Counterfeit and falsified pharmaceuticals are a global public health threat in the pharmaceutical industry. These medications may not only be ineffective, but also harmful— producing negative side effects or even death. Furthermore, these counterfeit pharmaceuticals may be made in different countries — for example, chemical synthesis in one, filler addition in another, and packaging in a third — making them difficult to track and remove from the supply chain.
Counterfeit drugs may be produced in various locations — for example, chemical synthesis in one country, filler addition in another country, and packaging still in another — making them difficult to identify and remove from the supply chain.
The Drug Quality and Security Act (DQSA) was passed into law in November 2013 to combat the spread of counterfeit medications in the United States. Title II of the DQSA lays out the steps for establishing an electronic system to track and identify prescription medications as they are made and dispensed. Manufacturers, repackagers, wholesale distributors, dispensers, and third-party logistics providers are all subject to these rules.
What is Serialization?
Serialization refers to the process of issuing a unique serial number to each saleable unit of a prescription product, which is linked to information about the product’s origin, batch number, and expiration date.
The units can then be traced throughout their full supply chain, from manufacturing through retail distribution and finally to patient dispensation. In November 2017, all prescription medications marketed in the United States must be serialized at both the salable unit and case level, according to the DQSA.
The Process of Serialization
The FDA recommends using standard numerical identifiers (SNIs), in this case, the serialized national drug code (sNDC), which combines the NDC with a unique serial number. Serialization codes can be generated randomly or sequentially by the client or manufacturer. The manufacturer prints a two-dimensional barcode on the label of each saleable unit and shipping case after obtaining the serialization codes.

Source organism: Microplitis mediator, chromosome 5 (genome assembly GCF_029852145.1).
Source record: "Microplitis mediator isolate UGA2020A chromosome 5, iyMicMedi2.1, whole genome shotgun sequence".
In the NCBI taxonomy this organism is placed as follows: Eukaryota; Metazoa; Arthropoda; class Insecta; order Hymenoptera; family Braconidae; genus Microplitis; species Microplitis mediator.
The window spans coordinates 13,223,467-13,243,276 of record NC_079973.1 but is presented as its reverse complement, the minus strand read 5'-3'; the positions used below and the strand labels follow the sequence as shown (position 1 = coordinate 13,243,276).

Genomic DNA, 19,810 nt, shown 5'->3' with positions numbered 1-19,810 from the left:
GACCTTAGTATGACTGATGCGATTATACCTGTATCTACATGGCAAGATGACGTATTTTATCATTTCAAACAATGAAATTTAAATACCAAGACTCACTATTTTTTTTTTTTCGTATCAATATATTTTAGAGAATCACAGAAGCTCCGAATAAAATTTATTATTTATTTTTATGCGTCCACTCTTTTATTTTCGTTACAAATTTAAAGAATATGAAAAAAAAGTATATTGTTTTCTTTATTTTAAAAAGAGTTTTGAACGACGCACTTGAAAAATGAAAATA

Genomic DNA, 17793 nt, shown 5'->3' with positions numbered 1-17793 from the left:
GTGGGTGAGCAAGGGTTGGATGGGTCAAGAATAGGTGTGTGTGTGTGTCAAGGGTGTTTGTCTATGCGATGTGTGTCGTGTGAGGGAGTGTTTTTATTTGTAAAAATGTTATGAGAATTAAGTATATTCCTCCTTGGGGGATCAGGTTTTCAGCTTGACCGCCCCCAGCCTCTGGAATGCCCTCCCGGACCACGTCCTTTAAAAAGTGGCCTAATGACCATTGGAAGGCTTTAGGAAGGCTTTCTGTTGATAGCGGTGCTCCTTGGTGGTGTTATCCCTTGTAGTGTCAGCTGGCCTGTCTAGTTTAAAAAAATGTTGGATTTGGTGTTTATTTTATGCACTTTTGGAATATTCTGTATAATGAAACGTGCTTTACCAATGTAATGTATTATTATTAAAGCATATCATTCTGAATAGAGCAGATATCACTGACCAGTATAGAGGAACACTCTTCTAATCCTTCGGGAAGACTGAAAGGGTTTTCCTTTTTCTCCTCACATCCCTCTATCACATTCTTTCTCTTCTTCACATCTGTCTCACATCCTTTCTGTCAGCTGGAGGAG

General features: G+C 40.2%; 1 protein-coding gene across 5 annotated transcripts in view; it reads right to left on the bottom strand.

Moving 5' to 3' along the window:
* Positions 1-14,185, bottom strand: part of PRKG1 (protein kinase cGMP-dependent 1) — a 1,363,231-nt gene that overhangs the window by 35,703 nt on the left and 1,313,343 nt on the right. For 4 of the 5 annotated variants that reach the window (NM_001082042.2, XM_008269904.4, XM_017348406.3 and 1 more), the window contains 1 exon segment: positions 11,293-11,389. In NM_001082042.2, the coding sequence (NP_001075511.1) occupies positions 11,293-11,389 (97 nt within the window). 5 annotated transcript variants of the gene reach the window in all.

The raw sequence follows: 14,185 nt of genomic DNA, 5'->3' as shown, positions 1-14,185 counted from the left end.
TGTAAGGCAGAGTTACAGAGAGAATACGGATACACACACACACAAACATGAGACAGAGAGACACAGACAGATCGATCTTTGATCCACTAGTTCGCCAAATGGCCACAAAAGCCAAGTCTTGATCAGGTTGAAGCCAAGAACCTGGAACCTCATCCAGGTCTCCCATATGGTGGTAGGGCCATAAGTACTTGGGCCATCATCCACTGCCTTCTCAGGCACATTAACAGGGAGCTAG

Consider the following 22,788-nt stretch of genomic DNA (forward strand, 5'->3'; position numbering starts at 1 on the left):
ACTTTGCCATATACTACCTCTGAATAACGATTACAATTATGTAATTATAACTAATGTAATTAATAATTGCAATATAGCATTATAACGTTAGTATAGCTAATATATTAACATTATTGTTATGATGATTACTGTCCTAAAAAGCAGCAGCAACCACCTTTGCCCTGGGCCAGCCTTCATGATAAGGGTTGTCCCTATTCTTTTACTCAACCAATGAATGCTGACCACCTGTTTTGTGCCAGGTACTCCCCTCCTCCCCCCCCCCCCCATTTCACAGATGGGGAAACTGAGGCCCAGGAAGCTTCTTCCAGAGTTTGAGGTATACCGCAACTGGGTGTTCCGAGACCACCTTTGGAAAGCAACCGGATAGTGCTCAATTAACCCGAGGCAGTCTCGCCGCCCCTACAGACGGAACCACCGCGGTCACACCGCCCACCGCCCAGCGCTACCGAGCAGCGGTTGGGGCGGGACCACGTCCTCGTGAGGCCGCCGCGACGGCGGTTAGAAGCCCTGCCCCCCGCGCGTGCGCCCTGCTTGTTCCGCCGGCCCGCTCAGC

Each label is scanned by the packaging process to determine which unit goes into which case. Because the labels on the bottles are concealed when they are lowered into the cases, each bottle has a temporary code inscribed in UV ink on the top of its lid (or topsert).
Large distributors anticipate that the FDA will soon demand serialization data collection and verification of which serial numbers were in each bundle, case, and pallet, and ultimately which units were supplied to each store. Manufacturers must aggregate data throughout the process in order to acquire this information without having to reopen every shipping case. This information will subsequently be transmitted electronically in the form of an advance shipping notice (ASN). All parties must keep the data for FDA audits.
By 2023, manufacturers must also establish an electronic system that allows them to track all prescription medicine packages across the full distribution chain.
Information Required in Serialization Program
The information needed for a serialization program is heavily influenced by a variety of regulations and standards. Some or all of the following could be included in typical information:
• The complete ownership information for the supply chain, from the producer to the pharmacy where the prescription drug was given to the patient
• Detailed information, including company, name, and address, for each individual who certified delivery and receipt of the prescription medicine
• The prescription drug’s name, quantity, dose type, and strength
• The date on which each transaction in the distribution was completed
• The sales invoice number(s) per transaction
• The number of containers pe transaction
• The lot/batch number and the expiration dates (s)
• Detailed shipping information
• A certified statement saying that the information is correct and true
How Serialization Improves Supply Chain Security
Serialization, when fully adopted, will improve transparency and visibility by preventing counterfeiting, diversion, and theft. Furthermore, supply chain partners can improve shipment accuracy and remove recalled and defective products more rapidly with the capacity to track product whereabouts.
Regardless of how and when serialization rules are implemented, pharmaceutical manufacturers, distributors, and retailers must be prepared to comply with these technological challenges for the betterment of the entire pharmaceutical industry and society.
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IDLogiq is made up of a team of deeply committed, with multidisciplinary professionals, which includes healthcare specialists, DSCSA and supply chain experts, advanced security technologists, and more. The team comes together to create a technological and trusted solution to supply chain. IDLogiq’s core mission of helping enterprises combat against counterfeiting all over the world to resolve $1.8 Trillion and 1 million lives lost per year and counting.
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